Actually, I was just tying to mix materials in an attempt to lower the ultimate resonance points, and the MDF adds more mass then another layer of just Dwall would.
Quote:


3. What is the volume or your enclosure? Did you manage 10xVas ?

I ended up slightly over 6.. They recommend 4-5 min, with 10X being the theoretical point of infinity.. yours will definately be ok at ~ 8.2. like you I will be adding alot of insulation inside the chamber to increase the effective volume.
Quote:


Now what I've learned:
Given that your construction is similar to mine and that you are coupled to the concrete floor already, attaching the IB sub to the floor would not make any difference (i.e. trying to isolate it from the floor is futile) however avoiding direct coupling to the walls would/could be beneficial to containment. I'm still researching my "build on a stage/floor" concept to avoid coupling to the walls.
Cheers.

I fully agree with the Dampened platform approach to reduce the "mechanical" vibrations.. although providing a resiliant seal for the manifolds without coupling to the walls presents an interesting challenge.

When I was pondering the various approches to isolation I finally decided that the transfer of energy through the concrete slab in a basement would be difficult to eliminate short of a truly "Floating Floor". At one point I had considered sawing the concrete floor around the perimenter of my room to try to decouple the floor .. but decided I had to draw the line somewhere between theoretical and what was realistic for a home theater.

I can however see a benefit to a sand filled platform as low cost insurance, even if the walls are coupled to the floor. It can do nothing but help dampen vibrations from the manifolds.

With sound isolation as the primary objective, I threw as much as possible inside the chamber, particullarly at the ceiling. I think the LF's through the ceiling of the chamber will have more of an direct impact on whether I will hear anything upstairs. I lowered the ceiling in the chamber to get ~ 22" of airspace between it and the floor above. I lined the entire chamber with 3/4 MDF, GG, 5/8 DW, GG, 5/8 DW, at the end i had some 1/2 DW left from another part of the basement and added it with another layer of GG to just the ceiling.

Its like a little bomb shelter in there... I honestly dont care if I ever go into that room again.. seems like i was in there forever screwing Dwall and spreading GG, with VERY little room to work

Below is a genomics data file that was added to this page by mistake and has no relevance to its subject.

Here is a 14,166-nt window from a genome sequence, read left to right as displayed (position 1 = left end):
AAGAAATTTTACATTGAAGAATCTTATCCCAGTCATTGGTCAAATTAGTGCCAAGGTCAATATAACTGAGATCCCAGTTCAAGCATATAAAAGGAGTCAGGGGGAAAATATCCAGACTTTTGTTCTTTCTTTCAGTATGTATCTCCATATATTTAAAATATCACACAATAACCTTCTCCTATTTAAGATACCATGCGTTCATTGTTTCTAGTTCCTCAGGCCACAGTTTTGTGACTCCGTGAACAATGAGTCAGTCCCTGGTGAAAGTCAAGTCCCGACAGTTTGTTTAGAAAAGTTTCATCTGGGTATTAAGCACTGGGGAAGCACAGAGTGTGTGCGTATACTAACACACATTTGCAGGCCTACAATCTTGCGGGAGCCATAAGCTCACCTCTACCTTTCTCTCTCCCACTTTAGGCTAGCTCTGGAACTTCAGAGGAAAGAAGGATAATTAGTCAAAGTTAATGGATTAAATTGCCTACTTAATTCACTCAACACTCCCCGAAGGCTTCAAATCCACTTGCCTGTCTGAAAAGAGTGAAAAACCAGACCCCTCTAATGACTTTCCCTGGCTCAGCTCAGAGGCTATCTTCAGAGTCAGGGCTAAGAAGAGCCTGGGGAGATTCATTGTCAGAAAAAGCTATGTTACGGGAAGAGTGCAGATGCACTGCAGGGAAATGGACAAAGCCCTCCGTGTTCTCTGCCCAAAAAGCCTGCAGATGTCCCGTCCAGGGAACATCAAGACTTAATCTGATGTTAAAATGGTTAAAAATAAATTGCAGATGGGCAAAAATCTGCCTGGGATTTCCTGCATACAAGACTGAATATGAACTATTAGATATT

Brad
post #59 of 772
Thread Starter 
Quote:
Originally Posted by smakovits View Post

I bet you close the door and you feel in a different place in that room. My room isnt done yet, but I have a couch and screen so I can semi use the room...tonight I was watching the hockey game with the wife and I turned to her and said "someone can rob our upstairs and I wouldnt even know it" her response "I know"

I mean I didnt use any special sound isolation techniques, just single drywall to joists. so I can only imagine what it is going to be like when you are finished and you lock yourself in the theater.

Looks sweet, cant wait to hear how the sub turns out.

Hey Smack..

Actually its kind of a wierd feeling in there.. really quiet, but its all hard surfaces so very echoy (word?) Hard to describe but its an odd, almost an uncomfortable feeling in the room right now.

Your right someone could break in and clean me out and i wouldnt know it if i was in the room... at least they wont get my HT equiptment.

I checked in on your thread the other day... your whole basement is looking great..

Brad
post #60 of 772
Quote:
Originally Posted by KNKKNK View Post

... I just think the a$$ end of the drivers look cool and this might provide a real sense of menace to the look, with the 2 large manifold ports and the 4 drivers staring back at you through the screen.

Brad

Sounds pretty wicked to me. Looking forward to it.